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The Little Tribe That Could

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  • salcamarillo1@sbcglobal.net
    As descendants of San Francisco’s aboriginal people, the Muwekma Ohlone Indian tribe seldom gets much respect. But that could be about to change. In the
    Message 1 of 2 , Mar 30, 2007
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      As descendants of San Francisco’s aboriginal people, the Muwekma Ohlone Indian tribe seldom gets much respect. But that could be about to change.


      In the arcane and often contradictory world known as Indian Country, the Muwekma Ohlone have long been a special case. Claiming San Francisco and much of the Bay Area as their ancestral homeland, the Muwekma, about 450 strong, are the Rodney Dangerfield of California Indian tribes.

      Seldom have they gotten much respect.

      The little-known tribe was summarily ignored in the late 1980s when it laid claim first to the Presidio, and then to the former Hunters Point Naval Shipyard, after the government announced the closure of military installations at those locations.

      More recently, it suffered the indignity of having other tribes backed by powerful casino interests (but with dubious ancestral connections to the Bay Area) seek to establish lucrative gaming empires at San Francisco's doorstep, on its claimed ancestral turf. Those tribes — including the Koi Nation and several other upstate Pomo groups, each with designs on opening gaming meccas along the East Bay shoreline — possess something that has long eluded the Muwekma: all-important federal recognition.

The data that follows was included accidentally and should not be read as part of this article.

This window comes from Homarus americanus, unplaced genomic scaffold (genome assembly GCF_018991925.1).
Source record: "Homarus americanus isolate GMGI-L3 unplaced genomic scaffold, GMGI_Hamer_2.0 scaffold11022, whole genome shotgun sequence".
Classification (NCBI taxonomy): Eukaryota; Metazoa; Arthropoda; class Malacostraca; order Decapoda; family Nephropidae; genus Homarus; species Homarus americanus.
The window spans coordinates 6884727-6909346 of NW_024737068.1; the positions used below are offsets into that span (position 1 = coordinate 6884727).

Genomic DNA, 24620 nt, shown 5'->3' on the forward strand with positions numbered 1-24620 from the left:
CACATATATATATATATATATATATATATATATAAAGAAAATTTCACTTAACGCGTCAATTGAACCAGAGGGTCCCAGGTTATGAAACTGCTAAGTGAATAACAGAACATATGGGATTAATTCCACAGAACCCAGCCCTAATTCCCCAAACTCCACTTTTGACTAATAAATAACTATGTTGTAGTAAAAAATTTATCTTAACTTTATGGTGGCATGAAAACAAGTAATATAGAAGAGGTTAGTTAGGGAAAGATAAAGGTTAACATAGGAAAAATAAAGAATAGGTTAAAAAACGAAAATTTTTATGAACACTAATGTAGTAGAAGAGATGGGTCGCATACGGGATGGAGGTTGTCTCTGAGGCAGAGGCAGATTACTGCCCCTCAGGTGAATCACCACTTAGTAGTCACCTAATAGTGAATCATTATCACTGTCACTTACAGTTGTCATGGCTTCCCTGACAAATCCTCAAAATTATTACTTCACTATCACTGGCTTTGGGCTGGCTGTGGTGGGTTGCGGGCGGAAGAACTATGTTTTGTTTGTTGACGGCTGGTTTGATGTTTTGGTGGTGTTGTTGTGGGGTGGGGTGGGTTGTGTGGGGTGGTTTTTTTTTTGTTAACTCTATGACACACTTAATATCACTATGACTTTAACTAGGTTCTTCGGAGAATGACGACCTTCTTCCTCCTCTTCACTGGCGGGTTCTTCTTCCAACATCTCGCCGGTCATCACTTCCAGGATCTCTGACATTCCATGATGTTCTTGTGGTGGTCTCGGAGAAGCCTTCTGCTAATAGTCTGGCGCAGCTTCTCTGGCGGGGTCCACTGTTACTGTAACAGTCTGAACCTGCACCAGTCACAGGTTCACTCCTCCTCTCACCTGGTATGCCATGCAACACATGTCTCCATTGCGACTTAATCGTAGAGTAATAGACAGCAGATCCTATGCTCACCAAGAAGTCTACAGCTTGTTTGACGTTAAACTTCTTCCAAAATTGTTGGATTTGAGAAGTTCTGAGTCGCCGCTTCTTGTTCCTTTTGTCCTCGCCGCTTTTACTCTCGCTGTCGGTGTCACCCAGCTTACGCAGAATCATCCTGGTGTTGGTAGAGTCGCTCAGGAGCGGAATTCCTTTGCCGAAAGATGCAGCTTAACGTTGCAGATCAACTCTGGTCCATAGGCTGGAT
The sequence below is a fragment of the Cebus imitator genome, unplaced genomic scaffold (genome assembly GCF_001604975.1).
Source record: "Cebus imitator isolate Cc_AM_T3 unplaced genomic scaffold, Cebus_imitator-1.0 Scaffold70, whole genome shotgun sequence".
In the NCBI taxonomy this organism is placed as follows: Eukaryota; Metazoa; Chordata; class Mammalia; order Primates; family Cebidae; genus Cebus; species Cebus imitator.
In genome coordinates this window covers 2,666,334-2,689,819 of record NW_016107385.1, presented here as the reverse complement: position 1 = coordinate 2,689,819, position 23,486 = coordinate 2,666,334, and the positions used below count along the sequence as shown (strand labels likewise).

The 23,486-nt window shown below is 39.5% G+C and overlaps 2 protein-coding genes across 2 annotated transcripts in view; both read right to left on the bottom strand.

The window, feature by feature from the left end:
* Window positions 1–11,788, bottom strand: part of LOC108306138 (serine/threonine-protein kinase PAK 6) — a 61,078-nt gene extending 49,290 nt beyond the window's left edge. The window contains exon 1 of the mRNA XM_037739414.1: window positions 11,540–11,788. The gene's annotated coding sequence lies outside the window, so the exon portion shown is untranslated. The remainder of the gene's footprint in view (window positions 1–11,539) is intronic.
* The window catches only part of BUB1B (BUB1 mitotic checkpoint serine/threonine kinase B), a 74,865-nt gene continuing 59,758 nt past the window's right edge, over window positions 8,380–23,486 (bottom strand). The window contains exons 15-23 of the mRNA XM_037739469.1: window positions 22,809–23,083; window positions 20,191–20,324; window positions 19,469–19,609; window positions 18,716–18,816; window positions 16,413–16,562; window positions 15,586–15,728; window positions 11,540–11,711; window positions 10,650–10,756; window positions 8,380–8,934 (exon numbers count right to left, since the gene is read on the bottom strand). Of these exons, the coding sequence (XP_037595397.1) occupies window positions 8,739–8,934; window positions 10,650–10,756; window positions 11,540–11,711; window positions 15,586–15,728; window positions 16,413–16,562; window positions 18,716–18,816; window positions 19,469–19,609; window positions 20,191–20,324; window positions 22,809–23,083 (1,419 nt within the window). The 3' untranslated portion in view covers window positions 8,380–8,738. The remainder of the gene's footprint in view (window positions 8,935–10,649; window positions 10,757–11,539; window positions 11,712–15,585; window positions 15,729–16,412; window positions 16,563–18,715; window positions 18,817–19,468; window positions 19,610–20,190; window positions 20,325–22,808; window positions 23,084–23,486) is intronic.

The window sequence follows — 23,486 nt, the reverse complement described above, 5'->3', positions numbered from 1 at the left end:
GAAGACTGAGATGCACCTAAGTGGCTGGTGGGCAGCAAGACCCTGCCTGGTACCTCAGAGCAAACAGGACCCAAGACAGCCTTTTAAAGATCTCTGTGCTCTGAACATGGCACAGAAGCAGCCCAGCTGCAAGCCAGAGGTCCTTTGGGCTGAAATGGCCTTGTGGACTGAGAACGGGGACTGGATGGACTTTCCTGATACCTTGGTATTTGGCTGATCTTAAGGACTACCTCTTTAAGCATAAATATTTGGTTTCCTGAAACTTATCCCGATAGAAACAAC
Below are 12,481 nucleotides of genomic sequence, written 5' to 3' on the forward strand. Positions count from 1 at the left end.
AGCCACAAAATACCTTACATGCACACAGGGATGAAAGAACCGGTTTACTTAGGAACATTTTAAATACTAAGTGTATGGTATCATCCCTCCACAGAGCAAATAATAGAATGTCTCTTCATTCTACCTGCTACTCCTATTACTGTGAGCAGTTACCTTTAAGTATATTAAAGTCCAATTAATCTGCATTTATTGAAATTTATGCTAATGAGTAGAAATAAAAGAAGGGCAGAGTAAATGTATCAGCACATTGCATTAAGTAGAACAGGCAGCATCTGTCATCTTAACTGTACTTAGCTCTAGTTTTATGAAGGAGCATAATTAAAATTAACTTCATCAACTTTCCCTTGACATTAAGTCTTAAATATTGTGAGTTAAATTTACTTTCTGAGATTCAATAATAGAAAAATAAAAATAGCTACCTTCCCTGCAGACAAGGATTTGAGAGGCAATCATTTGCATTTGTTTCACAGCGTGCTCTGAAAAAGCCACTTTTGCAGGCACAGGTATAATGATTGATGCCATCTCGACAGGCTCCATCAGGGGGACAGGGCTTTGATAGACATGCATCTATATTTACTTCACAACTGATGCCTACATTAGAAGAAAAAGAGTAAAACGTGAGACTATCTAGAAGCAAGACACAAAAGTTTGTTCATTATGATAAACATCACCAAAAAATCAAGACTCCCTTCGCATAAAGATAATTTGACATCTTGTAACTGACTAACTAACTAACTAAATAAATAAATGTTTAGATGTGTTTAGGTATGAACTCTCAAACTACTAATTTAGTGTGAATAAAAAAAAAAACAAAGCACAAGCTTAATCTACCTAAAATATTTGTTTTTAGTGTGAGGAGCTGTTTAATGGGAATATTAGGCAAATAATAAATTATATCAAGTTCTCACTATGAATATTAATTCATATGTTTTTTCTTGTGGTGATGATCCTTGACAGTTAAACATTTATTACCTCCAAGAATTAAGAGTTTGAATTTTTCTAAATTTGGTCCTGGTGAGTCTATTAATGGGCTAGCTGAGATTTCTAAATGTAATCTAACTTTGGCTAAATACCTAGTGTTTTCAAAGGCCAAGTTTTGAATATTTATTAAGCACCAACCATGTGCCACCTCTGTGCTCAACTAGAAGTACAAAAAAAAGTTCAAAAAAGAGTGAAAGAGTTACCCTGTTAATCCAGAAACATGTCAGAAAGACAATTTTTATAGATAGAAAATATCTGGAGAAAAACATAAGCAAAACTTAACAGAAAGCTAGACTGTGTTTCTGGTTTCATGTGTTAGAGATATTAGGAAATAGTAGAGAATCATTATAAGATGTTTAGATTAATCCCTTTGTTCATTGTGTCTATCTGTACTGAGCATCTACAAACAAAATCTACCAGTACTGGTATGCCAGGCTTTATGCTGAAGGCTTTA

Click to read the rest of the article, use your back button to return to this page:



      <http://www.sfweekly.com/2007-03-28/news/the-little-tribe-that-could>




      Material appearing here is distributed without profit or monitory gain to those who have expressed an interest in receiving the material for research and educational purposes. This is in accordance with Title 17 U. S. C. section 107.
      http://www4.law.cornell.edu/uscode/17/107.html
    • salcamarillo1@sbcglobal.net
      As descendants of San Francisco’s aboriginal people, the Muwekma Ohlone Indian tribe seldom gets much respect. But that could be about to change. In the
      Message 2 of 2 , May 30 4:13 AM
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        As descendants of San Francisco’s aboriginal people, the Muwekma Ohlone Indian tribe seldom gets much respect. But that could be about to change.

        In the arcane and often contradictory world known as Indian Country, the Muwekma Ohlone have long been a special case. Claiming San Francisco and much of the Bay Area as their ancestral homeland, the Muwekma, about 450 strong, are the Rodney Dangerfield of California Indian tribes.

        Seldom have they gotten much respect.

        The little-known tribe was summarily ignored in the late 1980s when it laid claim first to the Presidio, and then to the former Hunters Point Naval Shipyard, after the government announced the closure of military installations at those locations.

        More recently, it suffered the indignity of having other tribes backed by powerful casino interests (but with dubious ancestral connections to the Bay Area) seek to establish lucrative gaming empires at San Francisco's doorstep, on its claimed ancestral turf. Those tribes — including the Koi Nation and several other upstate Pomo groups, each with designs on opening gaming meccas along the East Bay shoreline — possess something that has long eluded the Muwekma: all-important federal recognition.



        Click to read the rest of the article, use your back button to return to this page:



        <http://www.sfweekly.com/2007-03-28/news/the-little-tribe-that-could/full>




        Material appearing here is distributed without profit or monitory gain to those who have expressed an interest in receiving the material for research and educational purposes. This is in accordance with Title 17 U. S. C. section 107.
        http://www4.law.cornell.edu/uscode/17/107.html
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